The impact climate change and data centers have on one another is becoming more apparent and widely discussed within the industry. While the topic is more pressing with each passing year, the relationship between the two has been tightly intertwined for longer than you may think.
Data centers grew from server rooms within individual company buildings to individual facilities as the internet boomed in the late 90’s and early 00’s. It became clear quickly that the more data centers that existed, the more energy they used — from 2000-2005 alone the energy usage of data centers grew by 90%.
By 2007, a federal report made by the EPA raised concerns to Congress about everything from the strain this data center growth would have on the power grid, to greenhouse gas emissions from electricity generation needed to support these facilities.
By 2010 Greenpeace got involved, and projected that data centers could consume up to 1 million megawatt hours of power by 2020. They especially called out the use of fossil fuels to power massive data centers, and believed that the IT industry in general would need to become more efficient and sustainable.
While concerns were raised about data center’s impacts on the environment, the climate was impacting data centers as well. At the time, 2000-2010 were the warmest years on record and racked up a sadly impressive number of extreme climate events. Because of this, The Uptime Institute had to update their estimates for maximum intake temperatures in 2006, citing increasing densities and high temperature of air intake negatively impacting computing ability in data centers.
In the end, Greenpeace’s predictions were massively off, and in 2020 the data center industry consumed around 196 to 400 terawatt-hours, but the EPA did predict the negative impacts data centers would have on the power grid from their report. Singapore, Ireland, and the Netherlands have put limitations on the construction and power requirements of new data centers. These regulations will start to become more and more common as power, land, and water become more scarce.
In the last six months alone, there have been climate incidents directly impacting the ability for traditional data centers to operate successfully.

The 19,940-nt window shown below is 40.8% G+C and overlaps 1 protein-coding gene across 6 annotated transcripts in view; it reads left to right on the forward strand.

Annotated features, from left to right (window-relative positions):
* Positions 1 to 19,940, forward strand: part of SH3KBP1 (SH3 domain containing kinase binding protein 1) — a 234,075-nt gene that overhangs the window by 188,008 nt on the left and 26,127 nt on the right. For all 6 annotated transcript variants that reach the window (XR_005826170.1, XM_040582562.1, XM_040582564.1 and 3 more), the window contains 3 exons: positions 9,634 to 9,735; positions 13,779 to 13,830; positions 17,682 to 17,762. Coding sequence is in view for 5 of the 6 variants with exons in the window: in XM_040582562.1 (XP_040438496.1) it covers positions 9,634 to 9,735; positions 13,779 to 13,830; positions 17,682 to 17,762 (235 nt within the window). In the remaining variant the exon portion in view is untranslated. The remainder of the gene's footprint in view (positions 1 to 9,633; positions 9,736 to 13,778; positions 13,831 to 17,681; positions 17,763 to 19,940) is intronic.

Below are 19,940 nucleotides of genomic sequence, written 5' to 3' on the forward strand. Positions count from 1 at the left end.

- The Twitter data center in California was knocked offline by record heat
- Google Cloud and Oracle data centers shut down due to a heat wave in the UK
- China’s worst heatwave in 60 years forced entire factories to close — power was prioritized to citizens instread of businesses entirely
Inclement weather events and temperature changes continues to occur, and while they directly affect data centers, the facilities themselves are using resources that directly impact the climate just the same — collectively, data centers are among the top-ten water consuming industrial or commercial industries in the US. Water being a precious, and finite, resource means that over consumption can negatively impact the environment.
Soon, the strides the data center industry made with technology and mechanical refrigeration are simply not going to be enough to combat the drastic environmental changes. To future-proof facilities, data center design needs to consider items such as:
- Liquid cooling technologies
- Alternative, sustainable power sources (geothermal, solar, wind, hydroelectric, etc.)
- Increased density to handly high performance compute
- Modular building options for flexible footprints
There are other advanced technologies that can be introduced as well — once fully explored, digital twins may impact the way data centers are designed and how data is stored to best prepare for events that shut down a standard data center today. Digital twins are “interactive systems where you can change things in the digital world, which in turn helps you plan, define and operate assets in the real world.”
While traditionally digital twins have been used for things like industrial applications, scientists are looking to use it as a means to study how it might model climate change — in turn, allowing companies to model how their facilities may react to extreme weather events or new temperature variations.
Companies looking to build or upgrade their data centers may consider using this form of compute to plan for climate extremes and optimize the way their facility is built, and how their data is stored.
The data center industry and climate change have been, and will continue to be intertwined. Now is the time to define how the industry can rise to the challenge, and protect itself for the future.